Author of Illustrated Practical Asbestos: For Consultants, Contractors, Property Managers & Regulators
  • shakingthrough
    shakingthrough Member Posts: 8
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    Evanston is a really neat town. It is the first suburb north of Chicago, with easy access by car or public transit to downtown. It is on Lake Michigan so there are multiple beaches, and also home to Northwestern University. Lots of smart people, a diverse population, a vibrant downtown, and great restaurants and entertainment. And much of the housing stock, at least close to the lake, is vintage. The university does not pay property taxes as far as I know, so that combined with the generally high home values, drives the higher property tax bills. It is still a desirable place to live in terms of the Chicago area. 
    spudwrench2
  • spudwrench2
    spudwrench2 Member Posts: 22
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    That house is about a mile from ours. Let's just say that our house is much more modest, as are our property taxes. (Still high, but at least to me it's well worth it to live in a nice community.)
  • WMno57
    WMno57 Member Posts: 1,390
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    I never expected this thread to drift into property taxes. I only posted the tax info because Wallies seemed surprised at what property taxes are in Illinois. I lived in Chicago area, Illinois for 30 years. It had it's pluses and minuses. I've been a Hoosier now for 4 years. I guess I'm now on the fringe of Chicagoland.

    www.taxfoundation.org is an excellent source for tax information.




    I DIY.
  • PC7060
    PC7060 Member Posts: 1,204
    edited December 2022
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    WMno57 said:
    I never expected this thread to drift into property taxes. I only posted the tax info because Wallies seemed surprised at what property taxes are in Illinois.    
    scha·den·freu·de /ˈSHädənˌfroidə/
    noun: pleasure derived by someone from another person's misfortune.
      :D 
  • Steamhead
    Steamhead Member Posts: 16,948
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    PC7060 said:


    JUGHNE said:

    The details do say heating: steam; radiators and air cond.
    But the real estate taxes would just make you proud to live there :'(

    I know we are not supposed to post price but since it’s a public record…..
    2020 taxes $24,173  :#
    I don’t suppose the taxes have gone down in tbe last two years.  

    Looks like gravity hot-water to me. Didn't see a boiler-room pic. Ripping that out would be stupid, and you can't fix stupid.
    All Steamed Up, Inc.
    Towson, MD, USA
    Steam, Vapor & Hot-Water Heating Specialists
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  • JUGHNE
    JUGHNE Member Posts: 11,093
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    Info stated steam heat with radiators.
  • The Steam Whisperer
    The Steam Whisperer Member Posts: 1,218
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    Here's part of why Property taxes are high...and it's not in "Crook County" but in Dixon, IL... boyhood home of Ronald Reagan. The largest municipal embezzlement in U. S. history. I believe the estimated total amount was around 80 million dollars of which about 57 million was actually documented.

    Rita Crundwell - Wikipediahttps://en.wikipedia.org › wiki › Rita_Crundwell

    There's other factors, like Illinois's version of Proposition 13, which has been circumvented by simply creating new taxing bodies when funding ran out for existing taxing bodies.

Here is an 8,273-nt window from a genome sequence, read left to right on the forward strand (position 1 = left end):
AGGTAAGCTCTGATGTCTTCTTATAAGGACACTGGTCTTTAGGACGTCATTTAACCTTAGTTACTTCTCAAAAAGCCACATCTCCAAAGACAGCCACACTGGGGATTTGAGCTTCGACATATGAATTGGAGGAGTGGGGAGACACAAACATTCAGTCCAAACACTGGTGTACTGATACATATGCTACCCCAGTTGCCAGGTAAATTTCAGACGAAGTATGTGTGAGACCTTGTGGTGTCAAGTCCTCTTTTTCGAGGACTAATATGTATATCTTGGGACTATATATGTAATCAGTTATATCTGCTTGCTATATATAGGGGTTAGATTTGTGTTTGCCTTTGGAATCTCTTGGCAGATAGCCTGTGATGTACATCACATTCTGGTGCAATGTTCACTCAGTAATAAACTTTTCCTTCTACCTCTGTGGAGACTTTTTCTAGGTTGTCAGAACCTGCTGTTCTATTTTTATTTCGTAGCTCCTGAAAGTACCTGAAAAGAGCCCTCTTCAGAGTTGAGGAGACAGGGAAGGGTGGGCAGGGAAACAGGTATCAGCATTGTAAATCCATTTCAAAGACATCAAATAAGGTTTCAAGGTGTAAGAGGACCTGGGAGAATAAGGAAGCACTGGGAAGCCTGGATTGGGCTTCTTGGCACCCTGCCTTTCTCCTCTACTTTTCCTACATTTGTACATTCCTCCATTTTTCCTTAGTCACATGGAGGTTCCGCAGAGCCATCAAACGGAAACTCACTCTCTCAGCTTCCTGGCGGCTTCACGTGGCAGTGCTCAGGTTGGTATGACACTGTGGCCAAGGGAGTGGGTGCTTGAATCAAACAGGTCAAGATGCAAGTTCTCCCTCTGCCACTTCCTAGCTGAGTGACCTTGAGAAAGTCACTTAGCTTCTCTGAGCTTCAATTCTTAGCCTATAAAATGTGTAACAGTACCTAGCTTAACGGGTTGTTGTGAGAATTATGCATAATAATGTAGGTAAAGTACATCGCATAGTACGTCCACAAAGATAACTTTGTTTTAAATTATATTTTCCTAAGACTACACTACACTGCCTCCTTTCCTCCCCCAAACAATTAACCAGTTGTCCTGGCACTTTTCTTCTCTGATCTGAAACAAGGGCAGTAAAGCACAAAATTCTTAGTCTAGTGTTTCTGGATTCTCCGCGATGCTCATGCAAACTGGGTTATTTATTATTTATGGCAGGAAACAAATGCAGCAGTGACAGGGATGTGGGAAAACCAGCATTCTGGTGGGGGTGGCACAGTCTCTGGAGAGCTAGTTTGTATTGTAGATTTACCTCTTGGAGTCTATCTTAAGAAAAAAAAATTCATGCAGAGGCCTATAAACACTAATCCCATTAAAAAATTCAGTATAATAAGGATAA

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  • WMno57
    WMno57 Member Posts: 1,390
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    I may have moved, but I still have family and friends there.
    I get no pleasure from other's misfortune.
    The Illinois legislators have dug the entire state into a deep financial hole. This has been going on for decades. It is entirely possible that in the future the State of Illinois will declare bankruptcy and 49 other states will be paying for that.
    I DIY.
  • Mad Dog_2
    Mad Dog_2 Member Posts: 7,205
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    What a house that is! Hell to paint though. Mad Dog
  • Jamie Hall
    Jamie Hall Member Posts: 23,554
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    Interesting commentary. Let me assure you it's even more interesting when the property is a National Historic Register listed property... the property taxes are actually rather reasonable (at least for Connecticut) since there is asbestos siding (shudder) and asbestos pipe insulation (horrors) and lead piping (oh no)(ut's only some of the drains) and 1950s wiring (all fuses) so the fair market value is low. but insurance? Ah. Well, you have to insure related to replacement value, not fair market value. Translation: uninsurable at anything remotely resembling an affordable figure.
    Br. Jamie, osb
    Building superintendent/caretaker, 7200 sq. ft. historic house museum with dependencies in New England
    PC7060
  • WMno57
    WMno57 Member Posts: 1,390
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    When did steam heat first appear in homes? I thought I remember reading here that hot water heat came later and came to Canada first, then USA. Would 1869 be early for central heat?
    I DIY.
  • Jamie Hall
    Jamie Hall Member Posts: 23,554
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    I wouldn't know for sure, but I would say that 1869 would be pushing it pretty hard. You might find some form of formal central heat in very upscale buildings -- but likely more like central air from a gravity system and coal burning furnace.

    Unless, of course, you count the central chimney stacks in colonial houses. Fire them up in the fall, keep them going -- and they do a marvelous job of keeping all the rooms warm! :)
    Br. Jamie, osb
    Building superintendent/caretaker, 7200 sq. ft. historic house museum with dependencies in New England